Already charged for use of Gilgit-Baltistan and Khyber Pakhtunkhwa (KP) police and armed tribals who rained firebombs and stones from behind a wall of containers to prevent Islamabad police entry to his home where they found guns and bomb-making equipment, Imran’s defense that the armed tribals were ‘unknowns”, “namaloom”, planted, like the bombs, has cut no ice in court. The judiciary, seen as fiercely independent, bristles at accusations of marching to PML(N)’s tune.
But Imran, who survived an alleged assassination attempt in November 2022, is adept at playing the victim, airing fears of a staged shootout between his supporters and police personnel, predicting he will be caught in the crossfire and lose his life, as did Bhutto scion Murtaza Bhutto, accusing police of plans to infiltrate the ranks of his supporters when he’s out, or en route to court.
And now, he has lost his trump card. The Election Commission of Pakistan postponed the April 30 Punjab assembly polls to October 8, while refusing to set dates for KP, the other state where the PTI was in power. Banking on a February Gallup Pakistan poll which gave him 61% of the urban vote and 31% to PML(N) and Bilawal Bhutto Zardari’s Pakistan People’s Party (PPP), Imran had hoped to force early polls by dissolving both assemblies, and cash in on a sympathy wave to bring him back to power.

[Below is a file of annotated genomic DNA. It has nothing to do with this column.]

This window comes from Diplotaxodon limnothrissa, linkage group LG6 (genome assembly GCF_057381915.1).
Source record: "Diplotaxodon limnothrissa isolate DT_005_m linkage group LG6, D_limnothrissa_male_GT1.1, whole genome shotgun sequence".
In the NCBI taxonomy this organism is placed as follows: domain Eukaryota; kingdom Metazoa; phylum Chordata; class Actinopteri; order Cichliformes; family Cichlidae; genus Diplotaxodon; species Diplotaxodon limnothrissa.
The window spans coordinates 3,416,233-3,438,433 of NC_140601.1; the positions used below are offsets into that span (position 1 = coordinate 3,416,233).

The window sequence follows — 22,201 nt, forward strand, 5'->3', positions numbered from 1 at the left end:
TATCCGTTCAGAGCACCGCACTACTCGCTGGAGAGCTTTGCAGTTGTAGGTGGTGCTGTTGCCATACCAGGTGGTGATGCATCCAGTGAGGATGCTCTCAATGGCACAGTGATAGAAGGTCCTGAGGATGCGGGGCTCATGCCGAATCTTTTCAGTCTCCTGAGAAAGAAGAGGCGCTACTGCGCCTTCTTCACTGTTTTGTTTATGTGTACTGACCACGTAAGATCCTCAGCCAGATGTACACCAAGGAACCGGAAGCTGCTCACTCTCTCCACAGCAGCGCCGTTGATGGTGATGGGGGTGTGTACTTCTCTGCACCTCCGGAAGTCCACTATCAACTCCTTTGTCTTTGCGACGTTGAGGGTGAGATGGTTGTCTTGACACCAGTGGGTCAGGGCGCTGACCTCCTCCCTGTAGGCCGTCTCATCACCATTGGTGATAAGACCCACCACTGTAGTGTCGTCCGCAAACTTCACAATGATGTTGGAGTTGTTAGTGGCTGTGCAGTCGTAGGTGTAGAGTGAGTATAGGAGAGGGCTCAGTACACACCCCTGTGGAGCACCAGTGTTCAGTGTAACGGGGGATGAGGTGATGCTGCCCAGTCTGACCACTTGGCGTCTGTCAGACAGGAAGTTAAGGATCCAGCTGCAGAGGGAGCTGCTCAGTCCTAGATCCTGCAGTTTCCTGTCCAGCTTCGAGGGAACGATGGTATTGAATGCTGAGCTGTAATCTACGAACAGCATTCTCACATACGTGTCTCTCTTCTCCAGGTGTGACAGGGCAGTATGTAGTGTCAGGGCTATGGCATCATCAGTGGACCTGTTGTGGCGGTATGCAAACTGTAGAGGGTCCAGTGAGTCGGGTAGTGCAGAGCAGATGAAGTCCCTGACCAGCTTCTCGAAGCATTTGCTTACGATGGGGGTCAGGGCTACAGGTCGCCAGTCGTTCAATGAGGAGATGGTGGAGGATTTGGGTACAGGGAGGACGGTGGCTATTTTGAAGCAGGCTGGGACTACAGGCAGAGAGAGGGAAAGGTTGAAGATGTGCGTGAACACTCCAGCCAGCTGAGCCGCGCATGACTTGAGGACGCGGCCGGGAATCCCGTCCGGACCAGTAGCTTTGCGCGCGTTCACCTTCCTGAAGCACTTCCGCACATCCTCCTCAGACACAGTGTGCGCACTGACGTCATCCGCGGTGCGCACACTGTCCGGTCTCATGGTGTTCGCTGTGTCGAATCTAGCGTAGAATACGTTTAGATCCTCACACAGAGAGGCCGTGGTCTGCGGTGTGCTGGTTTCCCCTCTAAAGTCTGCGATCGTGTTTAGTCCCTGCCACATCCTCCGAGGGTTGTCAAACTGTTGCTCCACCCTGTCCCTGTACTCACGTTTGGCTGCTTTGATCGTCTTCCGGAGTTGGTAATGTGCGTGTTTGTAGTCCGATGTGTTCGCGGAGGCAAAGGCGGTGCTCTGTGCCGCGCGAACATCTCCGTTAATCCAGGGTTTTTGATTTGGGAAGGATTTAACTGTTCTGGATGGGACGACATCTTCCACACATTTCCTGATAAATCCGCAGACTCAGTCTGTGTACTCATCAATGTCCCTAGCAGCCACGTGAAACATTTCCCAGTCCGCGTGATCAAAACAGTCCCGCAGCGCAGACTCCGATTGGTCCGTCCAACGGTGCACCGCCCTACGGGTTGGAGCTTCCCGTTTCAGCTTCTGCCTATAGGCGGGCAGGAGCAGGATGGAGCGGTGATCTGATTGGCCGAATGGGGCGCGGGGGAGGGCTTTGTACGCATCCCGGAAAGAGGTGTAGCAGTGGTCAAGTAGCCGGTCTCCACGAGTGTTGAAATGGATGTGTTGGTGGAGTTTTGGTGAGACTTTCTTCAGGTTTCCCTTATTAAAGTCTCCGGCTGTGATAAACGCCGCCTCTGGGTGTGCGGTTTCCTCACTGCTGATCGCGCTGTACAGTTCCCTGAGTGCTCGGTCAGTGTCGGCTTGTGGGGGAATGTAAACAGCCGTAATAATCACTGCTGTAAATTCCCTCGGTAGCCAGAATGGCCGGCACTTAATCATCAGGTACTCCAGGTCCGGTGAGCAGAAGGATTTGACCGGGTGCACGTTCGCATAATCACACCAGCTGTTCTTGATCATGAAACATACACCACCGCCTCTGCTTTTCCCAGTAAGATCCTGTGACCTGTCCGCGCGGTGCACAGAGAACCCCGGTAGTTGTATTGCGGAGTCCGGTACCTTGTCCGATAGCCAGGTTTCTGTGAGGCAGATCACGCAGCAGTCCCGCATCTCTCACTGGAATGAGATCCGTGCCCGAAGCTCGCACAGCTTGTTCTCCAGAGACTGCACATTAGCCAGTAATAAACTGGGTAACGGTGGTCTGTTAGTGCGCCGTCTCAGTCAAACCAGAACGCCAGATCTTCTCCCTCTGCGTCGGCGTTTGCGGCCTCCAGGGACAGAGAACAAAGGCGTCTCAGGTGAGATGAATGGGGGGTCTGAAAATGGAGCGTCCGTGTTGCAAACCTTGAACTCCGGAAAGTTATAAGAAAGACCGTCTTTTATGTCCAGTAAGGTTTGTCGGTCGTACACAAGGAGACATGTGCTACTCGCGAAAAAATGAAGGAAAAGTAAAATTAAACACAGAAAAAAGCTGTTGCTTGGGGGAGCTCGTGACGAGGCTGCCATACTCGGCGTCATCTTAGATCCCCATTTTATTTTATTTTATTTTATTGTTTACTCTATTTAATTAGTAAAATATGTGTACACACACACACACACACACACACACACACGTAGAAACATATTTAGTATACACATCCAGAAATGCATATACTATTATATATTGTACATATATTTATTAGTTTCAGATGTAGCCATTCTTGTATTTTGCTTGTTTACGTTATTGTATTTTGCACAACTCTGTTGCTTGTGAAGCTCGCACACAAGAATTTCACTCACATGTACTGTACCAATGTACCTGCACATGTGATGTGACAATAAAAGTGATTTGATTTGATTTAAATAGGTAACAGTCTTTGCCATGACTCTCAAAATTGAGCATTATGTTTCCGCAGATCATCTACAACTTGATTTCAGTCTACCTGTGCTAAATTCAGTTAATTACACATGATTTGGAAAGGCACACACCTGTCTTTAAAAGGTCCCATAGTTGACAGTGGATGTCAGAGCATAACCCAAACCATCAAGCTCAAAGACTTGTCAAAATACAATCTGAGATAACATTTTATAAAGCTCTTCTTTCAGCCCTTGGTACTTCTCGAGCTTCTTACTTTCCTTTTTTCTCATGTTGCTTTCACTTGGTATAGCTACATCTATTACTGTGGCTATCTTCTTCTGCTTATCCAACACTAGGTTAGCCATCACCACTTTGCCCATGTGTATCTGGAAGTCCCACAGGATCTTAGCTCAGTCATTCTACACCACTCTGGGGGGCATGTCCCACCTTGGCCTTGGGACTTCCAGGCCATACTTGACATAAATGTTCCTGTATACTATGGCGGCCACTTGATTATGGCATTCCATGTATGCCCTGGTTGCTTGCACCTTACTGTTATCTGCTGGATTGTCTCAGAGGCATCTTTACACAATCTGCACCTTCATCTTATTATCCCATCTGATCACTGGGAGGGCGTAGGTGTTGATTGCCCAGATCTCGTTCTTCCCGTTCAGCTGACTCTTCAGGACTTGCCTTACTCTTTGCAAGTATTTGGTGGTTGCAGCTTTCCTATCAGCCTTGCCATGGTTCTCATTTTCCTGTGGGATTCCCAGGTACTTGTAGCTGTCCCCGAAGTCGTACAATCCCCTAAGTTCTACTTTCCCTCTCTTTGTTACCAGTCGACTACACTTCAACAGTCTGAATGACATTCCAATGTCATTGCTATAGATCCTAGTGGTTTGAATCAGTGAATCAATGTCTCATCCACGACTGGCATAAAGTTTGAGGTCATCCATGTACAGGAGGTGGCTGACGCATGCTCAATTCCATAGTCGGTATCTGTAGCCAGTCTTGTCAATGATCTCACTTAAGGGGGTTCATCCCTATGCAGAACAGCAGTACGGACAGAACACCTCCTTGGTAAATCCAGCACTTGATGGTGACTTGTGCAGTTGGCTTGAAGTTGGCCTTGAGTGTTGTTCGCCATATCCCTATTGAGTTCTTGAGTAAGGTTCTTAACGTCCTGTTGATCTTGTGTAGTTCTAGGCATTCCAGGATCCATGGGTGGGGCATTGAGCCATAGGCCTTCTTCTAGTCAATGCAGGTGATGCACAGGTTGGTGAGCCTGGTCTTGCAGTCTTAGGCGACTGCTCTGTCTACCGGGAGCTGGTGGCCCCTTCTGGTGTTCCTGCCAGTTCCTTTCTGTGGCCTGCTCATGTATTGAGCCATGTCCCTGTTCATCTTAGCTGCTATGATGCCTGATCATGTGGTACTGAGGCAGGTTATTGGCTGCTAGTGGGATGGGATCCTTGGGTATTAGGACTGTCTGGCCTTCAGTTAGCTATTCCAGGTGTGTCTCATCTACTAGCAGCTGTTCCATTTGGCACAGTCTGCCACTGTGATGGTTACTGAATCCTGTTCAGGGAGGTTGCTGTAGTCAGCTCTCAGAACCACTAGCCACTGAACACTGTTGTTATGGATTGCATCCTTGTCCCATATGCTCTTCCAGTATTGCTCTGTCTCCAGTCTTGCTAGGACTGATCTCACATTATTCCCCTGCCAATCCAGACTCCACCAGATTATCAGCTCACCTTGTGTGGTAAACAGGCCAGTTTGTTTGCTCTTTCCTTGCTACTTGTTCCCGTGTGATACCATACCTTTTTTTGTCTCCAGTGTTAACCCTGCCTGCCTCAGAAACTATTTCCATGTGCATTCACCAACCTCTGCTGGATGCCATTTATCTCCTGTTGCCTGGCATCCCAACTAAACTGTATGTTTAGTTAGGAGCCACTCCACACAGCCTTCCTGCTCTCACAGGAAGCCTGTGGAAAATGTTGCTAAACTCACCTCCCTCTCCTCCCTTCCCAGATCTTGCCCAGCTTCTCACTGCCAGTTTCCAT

With that option thwarted, the 70-year-old, still smarting from being ousted in a constitutional coup last April—the brainchild of his former mentor Gen. Qamar Javed Bajwa—is falling back on his hook of delivering a Quranic state, ‘Riyasat-e-Madina’, to grab the people’s imagination.
His legion of supporters have glossed over his inept governance in office, gross mismanagement of the economy and his hubris in the alienation of mentor Saudi Arabia. His impolitic diatribe against Saudi Crown Prince Mohammed bin Salman while flying to New York on a plane loaned by the Saudi leader, unaware that the conversation was being taped and relayed to Salman even as it happened, is a case in point. Similarly, a refusal to allow Washington’s use of Pakistan airbases, revelling in the US’ shambolic exit from Afghanistan as “Afghans breaking the shackles of slavery”, going public with a cypher between a US official and Pakistan’s ambassador to the US that urged his removal, did not go down well with then army chief Gen. Bajwa or US President Joe Biden.